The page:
Nobody knows when a state budget deal will be struck - but judging from lawmakers' answers to a question about their vacation plans, don't bet the mortgage on a breakthrough any time soon.
With the start of a new fiscal year looming, July 1, several lawmakers were asked when they would feel comfortable making vacation plans.
"I have none whatsoever for the entire summer, " said Assemblyman Jim Nielsen, R-Gerber, a member of the Legislature's joint budget conference committee.
Nielsen said he hopes that an impasse would not last all summer.
"I'm the insufferable optimist and I hope not," he said. "But it well could."
"I've already canceled vacation plans for July," said Sen. Robert Dutton, a Rancho Cucamonga Republican who also sits on the conference committee assigned to craft a budget to be considered by both houses.
Assembly Republican leader Martin Garrick is clearing his schedule for a long impasse, if necessary. "Next year," he said of vacationing.
Senate President Pro Tem Darrell Steinberg, D-Sacramento, is ready for whatever happens, apparently. "I'm not making vacation plans," he said simply.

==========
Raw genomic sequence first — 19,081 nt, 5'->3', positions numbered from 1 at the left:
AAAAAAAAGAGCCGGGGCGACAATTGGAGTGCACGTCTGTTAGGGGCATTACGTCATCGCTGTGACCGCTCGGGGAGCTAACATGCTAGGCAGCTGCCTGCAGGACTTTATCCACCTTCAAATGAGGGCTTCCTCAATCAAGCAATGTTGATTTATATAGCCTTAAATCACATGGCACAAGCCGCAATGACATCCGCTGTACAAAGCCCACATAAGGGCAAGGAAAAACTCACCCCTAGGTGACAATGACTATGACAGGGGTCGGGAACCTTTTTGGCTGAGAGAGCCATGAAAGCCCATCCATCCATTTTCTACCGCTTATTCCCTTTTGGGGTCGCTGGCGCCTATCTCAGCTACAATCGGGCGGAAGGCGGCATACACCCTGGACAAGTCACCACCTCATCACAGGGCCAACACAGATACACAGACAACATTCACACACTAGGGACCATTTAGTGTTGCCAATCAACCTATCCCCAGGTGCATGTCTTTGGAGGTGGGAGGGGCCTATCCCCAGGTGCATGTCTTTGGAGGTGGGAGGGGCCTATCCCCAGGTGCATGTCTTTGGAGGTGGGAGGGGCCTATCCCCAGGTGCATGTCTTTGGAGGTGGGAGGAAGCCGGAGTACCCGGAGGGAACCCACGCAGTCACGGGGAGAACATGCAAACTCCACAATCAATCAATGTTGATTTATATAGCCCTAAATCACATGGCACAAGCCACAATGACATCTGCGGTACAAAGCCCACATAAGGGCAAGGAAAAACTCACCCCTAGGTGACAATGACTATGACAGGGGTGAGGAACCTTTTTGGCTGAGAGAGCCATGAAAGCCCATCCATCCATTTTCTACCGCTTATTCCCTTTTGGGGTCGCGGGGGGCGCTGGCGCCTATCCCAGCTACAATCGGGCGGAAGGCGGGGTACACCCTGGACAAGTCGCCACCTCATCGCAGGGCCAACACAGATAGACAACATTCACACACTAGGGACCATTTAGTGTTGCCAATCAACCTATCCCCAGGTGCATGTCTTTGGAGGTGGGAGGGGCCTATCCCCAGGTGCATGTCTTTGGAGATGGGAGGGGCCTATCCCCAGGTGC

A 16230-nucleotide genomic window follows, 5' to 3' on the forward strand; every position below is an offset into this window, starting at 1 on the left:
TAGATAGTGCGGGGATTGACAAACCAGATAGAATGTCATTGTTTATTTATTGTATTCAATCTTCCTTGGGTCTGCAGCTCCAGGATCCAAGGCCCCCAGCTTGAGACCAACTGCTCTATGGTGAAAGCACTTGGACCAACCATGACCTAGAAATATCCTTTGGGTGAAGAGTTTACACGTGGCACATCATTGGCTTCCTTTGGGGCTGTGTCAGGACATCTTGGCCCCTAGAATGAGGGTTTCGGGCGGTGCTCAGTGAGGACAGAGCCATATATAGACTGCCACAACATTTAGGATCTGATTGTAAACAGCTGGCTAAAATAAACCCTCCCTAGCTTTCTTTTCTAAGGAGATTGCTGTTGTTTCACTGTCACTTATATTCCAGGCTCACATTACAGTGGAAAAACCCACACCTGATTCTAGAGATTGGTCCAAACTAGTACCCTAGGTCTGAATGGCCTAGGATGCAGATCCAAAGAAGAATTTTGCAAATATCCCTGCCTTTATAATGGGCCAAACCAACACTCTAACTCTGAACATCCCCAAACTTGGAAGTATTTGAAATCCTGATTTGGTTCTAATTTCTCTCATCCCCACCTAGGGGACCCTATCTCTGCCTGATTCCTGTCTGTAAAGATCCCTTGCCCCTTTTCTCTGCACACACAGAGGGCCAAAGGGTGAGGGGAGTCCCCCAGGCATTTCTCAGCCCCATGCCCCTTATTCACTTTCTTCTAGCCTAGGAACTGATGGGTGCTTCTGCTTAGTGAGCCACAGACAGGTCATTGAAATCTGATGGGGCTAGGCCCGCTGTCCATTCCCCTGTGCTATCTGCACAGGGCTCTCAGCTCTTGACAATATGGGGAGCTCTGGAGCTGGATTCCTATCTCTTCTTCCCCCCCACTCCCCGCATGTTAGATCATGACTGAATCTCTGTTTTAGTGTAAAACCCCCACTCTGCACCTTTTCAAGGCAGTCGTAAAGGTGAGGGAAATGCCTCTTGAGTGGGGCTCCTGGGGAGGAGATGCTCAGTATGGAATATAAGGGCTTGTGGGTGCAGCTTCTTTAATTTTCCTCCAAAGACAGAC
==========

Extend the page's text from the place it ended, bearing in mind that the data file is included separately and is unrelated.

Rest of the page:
Gov. Arnold Schwarzenegger, in a Politico interview, vowed recently to "hold up the budget" until lawmakers agree to overhaul the pension system for future state employees.
"It doesn't matter how long it drags, into the summer or fall or into November or after my administration -- and I think the people will support that," Schwarzenegger said.
Daniel J.B. Mitchell, a UCLA professor emeritus of public policy and management, said pressure to strike a deal will intensify as the state moves closer to the Nov. 2 election in which 100 legislative seats are up for grabs.
"People in the Legislature need to get home and campaign," he said. "There's just a lot of pressure that begins to build."